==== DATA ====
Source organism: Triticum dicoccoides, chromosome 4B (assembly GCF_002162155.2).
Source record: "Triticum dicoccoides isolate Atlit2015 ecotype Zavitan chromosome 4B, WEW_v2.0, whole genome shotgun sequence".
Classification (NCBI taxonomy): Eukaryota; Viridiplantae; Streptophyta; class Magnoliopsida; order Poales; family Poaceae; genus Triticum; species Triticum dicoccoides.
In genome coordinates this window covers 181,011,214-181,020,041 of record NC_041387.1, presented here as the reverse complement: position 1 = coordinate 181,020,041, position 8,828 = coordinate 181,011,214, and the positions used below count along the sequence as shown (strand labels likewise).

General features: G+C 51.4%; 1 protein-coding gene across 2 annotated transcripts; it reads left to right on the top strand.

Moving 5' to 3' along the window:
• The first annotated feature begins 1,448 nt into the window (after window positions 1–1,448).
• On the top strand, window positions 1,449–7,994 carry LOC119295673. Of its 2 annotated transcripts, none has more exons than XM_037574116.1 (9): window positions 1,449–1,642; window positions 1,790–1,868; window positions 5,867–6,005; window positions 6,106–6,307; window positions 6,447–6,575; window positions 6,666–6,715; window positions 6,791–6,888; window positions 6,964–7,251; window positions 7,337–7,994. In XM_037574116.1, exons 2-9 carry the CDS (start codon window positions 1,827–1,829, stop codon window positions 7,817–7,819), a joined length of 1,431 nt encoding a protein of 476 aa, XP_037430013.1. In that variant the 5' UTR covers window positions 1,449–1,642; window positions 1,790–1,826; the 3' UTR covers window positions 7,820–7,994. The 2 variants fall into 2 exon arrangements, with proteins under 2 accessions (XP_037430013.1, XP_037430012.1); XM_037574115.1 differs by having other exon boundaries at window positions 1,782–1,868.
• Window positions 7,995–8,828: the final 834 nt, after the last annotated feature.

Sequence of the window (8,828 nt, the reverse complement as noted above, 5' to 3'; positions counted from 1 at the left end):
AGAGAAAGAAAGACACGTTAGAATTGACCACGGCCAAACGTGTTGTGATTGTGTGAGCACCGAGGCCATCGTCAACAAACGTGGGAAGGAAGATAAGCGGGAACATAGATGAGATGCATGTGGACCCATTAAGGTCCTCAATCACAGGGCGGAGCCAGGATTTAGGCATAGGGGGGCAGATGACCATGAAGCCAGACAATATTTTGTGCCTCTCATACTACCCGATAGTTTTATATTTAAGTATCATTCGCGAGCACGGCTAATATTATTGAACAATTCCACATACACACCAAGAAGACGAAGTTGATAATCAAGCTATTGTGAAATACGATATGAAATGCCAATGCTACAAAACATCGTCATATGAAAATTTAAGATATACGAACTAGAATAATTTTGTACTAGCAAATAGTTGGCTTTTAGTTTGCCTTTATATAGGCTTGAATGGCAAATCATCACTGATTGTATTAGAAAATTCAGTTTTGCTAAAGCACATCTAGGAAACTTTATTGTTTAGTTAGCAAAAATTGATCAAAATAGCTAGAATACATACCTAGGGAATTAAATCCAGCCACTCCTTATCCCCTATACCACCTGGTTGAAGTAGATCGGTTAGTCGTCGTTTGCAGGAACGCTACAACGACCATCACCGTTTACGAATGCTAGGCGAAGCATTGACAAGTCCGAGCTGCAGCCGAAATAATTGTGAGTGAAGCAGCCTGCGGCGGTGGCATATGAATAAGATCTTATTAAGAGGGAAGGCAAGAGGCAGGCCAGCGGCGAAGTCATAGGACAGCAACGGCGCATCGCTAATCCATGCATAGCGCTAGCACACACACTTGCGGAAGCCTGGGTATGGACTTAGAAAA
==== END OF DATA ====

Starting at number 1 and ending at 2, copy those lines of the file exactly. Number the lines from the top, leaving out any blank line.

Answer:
Source organism: Triticum dicoccoides, chromosome 4B (assembly GCF_002162155.2).
Source record: "Triticum dicoccoides isolate Atlit2015 ecotype Zavitan chromosome 4B, WEW_v2.0, whole genome shotgun sequence".